In addition to teaching and research, one of the university’s missions is contractual collaboration with agents in society and the production sector. Although we already have various years’ experience in this area (the first regulation that addressed it was Article 11 of theÂ University Reform Act [LRU] of 1983, and a network of Technological Innovation Centres was launched by the Government of Catalonia in 1999), university lecturers, researchers, research groups and centres that have embarked on this path have the feeling that the situation is highly inconsistent. On the one hand, political and academic authorities and social and business managers are very positive about this collaboration and demand it; on the other hand the framework of university laws, regulations and administrative procedures hamper its development and form a barrier that is hard to overcome.
So how can we encourage this increasingly recognized, essential university activity?
Firstly, we must define it appropriately. From a distance, the general view is that universities generate knowledge and then simply transfer it. However, those who are involved in the academic world on a daily basis know that the most fruitful relationship between the university, society and production is collaboration based on a contract in which each party makes a relevant contribution. Social agents and companies help perceive needs and the market, and adapt costs and deadlines; universities help to promote new solutions through an in-depth examination of the principles of the sciences and a rigorous search for new knowledge. Efforts to establish a common language and forms of cooperation between these two approaches tend to create strong synergies.
This collaboration is very beneficial to universities: it helps to reveal their social function, forces members to maintain a sense of reality (and modesty), and provides elements that contribute to the two other traditional missions of universities: enhancing teaching to meet present and future social and economic needs, and improving research to strengthen society and production.
So how can we progress? We must recognize this new function of universities in their legislative and administrative structure. Currently, the Catalan Universities Act (LUC, 2003), the Spanish Universities Act (LOU, 2007) and most universities’ statutes address contractual collaboration between universities, society and companies in a marginal, subordinate way. One way to address this issue is therefore to gradually modify administrative procedures and laws (starting with university statutes themselves) through a calm, productive debate to recognize, promote and effectively implement this new role of the university in an organized way.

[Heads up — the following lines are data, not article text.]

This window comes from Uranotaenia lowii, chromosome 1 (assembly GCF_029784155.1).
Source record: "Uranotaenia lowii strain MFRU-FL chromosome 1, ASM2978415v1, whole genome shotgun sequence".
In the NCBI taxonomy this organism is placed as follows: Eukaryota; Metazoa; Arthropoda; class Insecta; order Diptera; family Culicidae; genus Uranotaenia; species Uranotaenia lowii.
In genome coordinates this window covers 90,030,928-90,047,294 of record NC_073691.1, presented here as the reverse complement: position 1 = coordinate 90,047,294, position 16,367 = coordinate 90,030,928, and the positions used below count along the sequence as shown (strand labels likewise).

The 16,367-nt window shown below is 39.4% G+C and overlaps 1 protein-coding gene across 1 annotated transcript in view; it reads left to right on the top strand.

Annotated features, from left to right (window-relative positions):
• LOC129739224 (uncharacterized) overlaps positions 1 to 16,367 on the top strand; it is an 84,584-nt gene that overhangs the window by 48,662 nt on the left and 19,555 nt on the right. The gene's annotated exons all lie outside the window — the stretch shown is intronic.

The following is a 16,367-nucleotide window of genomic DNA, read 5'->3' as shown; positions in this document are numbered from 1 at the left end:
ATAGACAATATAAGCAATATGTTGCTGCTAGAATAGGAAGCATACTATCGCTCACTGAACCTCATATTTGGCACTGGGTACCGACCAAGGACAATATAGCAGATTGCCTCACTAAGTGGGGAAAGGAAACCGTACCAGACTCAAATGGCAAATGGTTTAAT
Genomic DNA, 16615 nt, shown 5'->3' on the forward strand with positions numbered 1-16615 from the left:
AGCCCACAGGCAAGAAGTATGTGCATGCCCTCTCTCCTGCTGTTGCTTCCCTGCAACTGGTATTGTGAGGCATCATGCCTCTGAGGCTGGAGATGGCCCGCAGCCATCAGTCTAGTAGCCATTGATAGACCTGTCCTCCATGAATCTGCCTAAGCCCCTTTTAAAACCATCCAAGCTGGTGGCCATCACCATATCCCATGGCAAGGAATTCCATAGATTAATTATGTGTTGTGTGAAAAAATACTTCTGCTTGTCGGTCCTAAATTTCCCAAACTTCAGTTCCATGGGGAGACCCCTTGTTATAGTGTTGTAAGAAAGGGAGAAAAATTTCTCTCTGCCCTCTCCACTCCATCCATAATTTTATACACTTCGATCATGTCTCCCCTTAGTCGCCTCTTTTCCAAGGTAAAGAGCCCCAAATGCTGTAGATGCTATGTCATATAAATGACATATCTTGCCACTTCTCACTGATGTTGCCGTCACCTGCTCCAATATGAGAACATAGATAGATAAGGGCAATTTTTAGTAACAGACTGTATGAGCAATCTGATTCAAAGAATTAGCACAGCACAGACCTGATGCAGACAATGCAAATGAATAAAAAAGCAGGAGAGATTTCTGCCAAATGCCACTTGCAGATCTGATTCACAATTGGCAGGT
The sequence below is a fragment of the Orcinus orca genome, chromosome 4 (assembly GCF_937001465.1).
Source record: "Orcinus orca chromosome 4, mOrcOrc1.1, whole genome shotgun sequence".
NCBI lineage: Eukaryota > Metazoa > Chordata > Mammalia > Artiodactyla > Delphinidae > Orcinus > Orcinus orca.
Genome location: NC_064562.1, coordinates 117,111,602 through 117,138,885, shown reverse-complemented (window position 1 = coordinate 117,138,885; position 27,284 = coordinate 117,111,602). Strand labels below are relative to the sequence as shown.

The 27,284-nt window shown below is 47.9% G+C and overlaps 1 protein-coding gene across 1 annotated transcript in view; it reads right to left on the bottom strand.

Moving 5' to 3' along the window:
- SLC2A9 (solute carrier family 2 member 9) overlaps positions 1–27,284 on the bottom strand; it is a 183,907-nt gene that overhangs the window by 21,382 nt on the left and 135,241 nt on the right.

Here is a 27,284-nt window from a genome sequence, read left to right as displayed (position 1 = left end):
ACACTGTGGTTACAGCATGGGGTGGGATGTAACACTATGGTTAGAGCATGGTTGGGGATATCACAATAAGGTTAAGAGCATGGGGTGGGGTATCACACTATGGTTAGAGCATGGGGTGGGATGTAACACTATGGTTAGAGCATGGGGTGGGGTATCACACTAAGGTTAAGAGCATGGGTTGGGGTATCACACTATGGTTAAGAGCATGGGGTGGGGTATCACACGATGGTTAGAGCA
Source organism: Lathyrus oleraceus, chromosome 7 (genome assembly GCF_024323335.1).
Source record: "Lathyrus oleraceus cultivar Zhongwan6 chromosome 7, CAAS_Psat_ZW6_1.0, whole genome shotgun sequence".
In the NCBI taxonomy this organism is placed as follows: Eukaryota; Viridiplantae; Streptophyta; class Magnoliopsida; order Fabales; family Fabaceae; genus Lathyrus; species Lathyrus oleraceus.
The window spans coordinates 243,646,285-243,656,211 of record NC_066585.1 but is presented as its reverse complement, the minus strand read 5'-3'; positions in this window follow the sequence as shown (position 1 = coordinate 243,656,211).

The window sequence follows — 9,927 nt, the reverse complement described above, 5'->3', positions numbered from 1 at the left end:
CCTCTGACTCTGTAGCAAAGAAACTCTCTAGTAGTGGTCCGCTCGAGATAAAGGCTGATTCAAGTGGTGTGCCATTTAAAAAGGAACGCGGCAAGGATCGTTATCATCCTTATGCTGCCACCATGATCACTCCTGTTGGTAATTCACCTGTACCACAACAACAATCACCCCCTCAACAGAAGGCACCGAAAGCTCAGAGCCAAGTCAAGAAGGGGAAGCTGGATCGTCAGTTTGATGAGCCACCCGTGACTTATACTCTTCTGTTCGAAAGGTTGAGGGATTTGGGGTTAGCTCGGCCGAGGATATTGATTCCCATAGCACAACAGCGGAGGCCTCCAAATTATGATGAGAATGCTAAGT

In this process, numerous issues must be resolved and regulated, including statutes, the dedication of researchers who promote collaborations, ways of hiring staff, the careers of those associated with research groups, suitable economic and administrative management procedures, forms of evaluation that take into account specific aspects of this new function such as economic viability and the social impact of projects and confidentiality, as well as how to make the new function compatible with teaching and research (in order to promote synergies). Other important factors are criteria regarding the financial costs of collaborations to promote returns for universities, cooperation between interdisciplinary university groups on complex projects, and the avoidance of bad practices among people or groups in the university’s exterior relations.
This is the process that should be implemented to recognize and boost the collaboration between universities, society and business, in order to reinforce the social role of the university.
Dr Carles Riba, Director of CDEI UPC, member of the UPC Technology Center,written with 19 directors of UPC centers
Published in La Vanguardia on 13/09/2015